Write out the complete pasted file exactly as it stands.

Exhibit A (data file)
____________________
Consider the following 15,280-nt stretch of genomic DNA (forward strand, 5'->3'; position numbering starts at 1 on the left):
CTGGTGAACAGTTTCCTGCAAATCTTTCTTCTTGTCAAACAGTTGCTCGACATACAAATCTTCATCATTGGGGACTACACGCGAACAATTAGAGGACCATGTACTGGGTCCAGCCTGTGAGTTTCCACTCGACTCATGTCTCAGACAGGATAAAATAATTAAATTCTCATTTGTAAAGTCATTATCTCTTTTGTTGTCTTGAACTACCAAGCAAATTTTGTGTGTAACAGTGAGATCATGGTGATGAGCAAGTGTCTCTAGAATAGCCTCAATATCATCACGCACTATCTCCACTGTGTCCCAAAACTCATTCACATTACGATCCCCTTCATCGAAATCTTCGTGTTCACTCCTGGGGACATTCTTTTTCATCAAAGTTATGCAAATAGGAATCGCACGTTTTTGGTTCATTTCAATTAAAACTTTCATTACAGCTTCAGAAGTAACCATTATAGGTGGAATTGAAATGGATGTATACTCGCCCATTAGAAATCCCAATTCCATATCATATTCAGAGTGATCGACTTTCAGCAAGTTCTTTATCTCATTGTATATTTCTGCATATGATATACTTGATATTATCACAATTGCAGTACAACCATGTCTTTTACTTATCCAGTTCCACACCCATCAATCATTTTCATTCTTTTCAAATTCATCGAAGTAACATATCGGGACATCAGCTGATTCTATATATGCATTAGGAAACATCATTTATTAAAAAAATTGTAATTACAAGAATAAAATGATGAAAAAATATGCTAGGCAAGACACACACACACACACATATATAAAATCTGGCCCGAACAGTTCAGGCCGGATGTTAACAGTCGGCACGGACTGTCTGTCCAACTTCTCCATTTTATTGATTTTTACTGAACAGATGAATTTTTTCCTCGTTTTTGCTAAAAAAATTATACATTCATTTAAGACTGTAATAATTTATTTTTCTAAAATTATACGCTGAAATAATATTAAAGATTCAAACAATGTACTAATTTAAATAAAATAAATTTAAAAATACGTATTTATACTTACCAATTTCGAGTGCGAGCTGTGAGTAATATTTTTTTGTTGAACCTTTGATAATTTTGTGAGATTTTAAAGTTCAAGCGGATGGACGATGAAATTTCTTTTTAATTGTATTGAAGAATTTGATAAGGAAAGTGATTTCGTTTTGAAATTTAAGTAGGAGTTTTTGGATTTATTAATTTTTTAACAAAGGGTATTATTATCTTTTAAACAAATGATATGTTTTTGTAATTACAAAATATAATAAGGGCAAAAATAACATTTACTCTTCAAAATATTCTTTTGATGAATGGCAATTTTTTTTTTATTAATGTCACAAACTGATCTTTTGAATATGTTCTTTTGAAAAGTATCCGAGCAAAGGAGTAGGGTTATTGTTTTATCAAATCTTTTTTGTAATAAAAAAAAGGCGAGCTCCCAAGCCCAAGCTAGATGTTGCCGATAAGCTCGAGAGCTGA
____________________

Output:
Consider the following 15,280-nt stretch of genomic DNA (forward strand, 5'->3'; position numbering starts at 1 on the left):
CTGGTGAACAGTTTCCTGCAAATCTTTCTTCTTGTCAAACAGTTGCTCGACATACAAATCTTCATCATTGGGGACTACACGCGAACAATTAGAGGACCATGTACTGGGTCCAGCCTGTGAGTTTCCACTCGACTCATGTCTCAGACAGGATAAAATAATTAAATTCTCATTTGTAAAGTCATTATCTCTTTTGTTGTCTTGAACTACCAAGCAAATTTTGTGTGTAACAGTGAGATCATGGTGATGAGCAAGTGTCTCTAGAATAGCCTCAATATCATCACGCACTATCTCCACTGTGTCCCAAAACTCATTCACATTACGATCCCCTTCATCGAAATCTTCGTGTTCACTCCTGGGGACATTCTTTTTCATCAAAGTTATGCAAATAGGAATCGCACGTTTTTGGTTCATTTCAATTAAAACTTTCATTACAGCTTCAGAAGTAACCATTATAGGTGGAATTGAAATGGATGTATACTCGCCCATTAGAAATCCCAATTCCATATCATATTCAGAGTGATCGACTTTCAGCAAGTTCTTTATCTCATTGTATATTTCTGCATATGATATACTTGATATTATCACAATTGCAGTACAACCATGTCTTTTACTTATCCAGTTCCACACCCATCAATCATTTTCATTCTTTTCAAATTCATCGAAGTAACATATCGGGACATCAGCTGATTCTATATATGCATTAGGAAACATCATTTATTAAAAAAATTGTAATTACAAGAATAAAATGATGAAAAAATATGCTAGGCAAGACACACACACACACACATATATAAAATCTGGCCCGAACAGTTCAGGCCGGATGTTAACAGTCGGCACGGACTGTCTGTCCAACTTCTCCATTTTATTGATTTTTACTGAACAGATGAATTTTTTCCTCGTTTTTGCTAAAAAAATTATACATTCATTTAAGACTGTAATAATTTATTTTTCTAAAATTATACGCTGAAATAATATTAAAGATTCAAACAATGTACTAATTTAAATAAAATAAATTTAAAAATACGTATTTATACTTACCAATTTCGAGTGCGAGCTGTGAGTAATATTTTTTTGTTGAACCTTTGATAATTTTGTGAGATTTTAAAGTTCAAGCGGATGGACGATGAAATTTCTTTTTAATTGTATTGAAGAATTTGATAAGGAAAGTGATTTCGTTTTGAAATTTAAGTAGGAGTTTTTGGATTTATTAATTTTTTAACAAAGGGTATTATTATCTTTTAAACAAATGATATGTTTTTGTAATTACAAAATATAATAAGGGCAAAAATAACATTTACTCTTCAAAATATTCTTTTGATGAATGGCAATTTTTTTTTTATTAATGTCACAAACTGATCTTTTGAATATGTTCTTTTGAAAAGTATCCGAGCAAAGGAGTAGGGTTATTGTTTTATCAAATCTTTTTTGTAATAAAAAAAAGGCGAGCTCCCAAGCCCAAGCTAGATGTTGCCGATAAGCTCGAGAGCTGA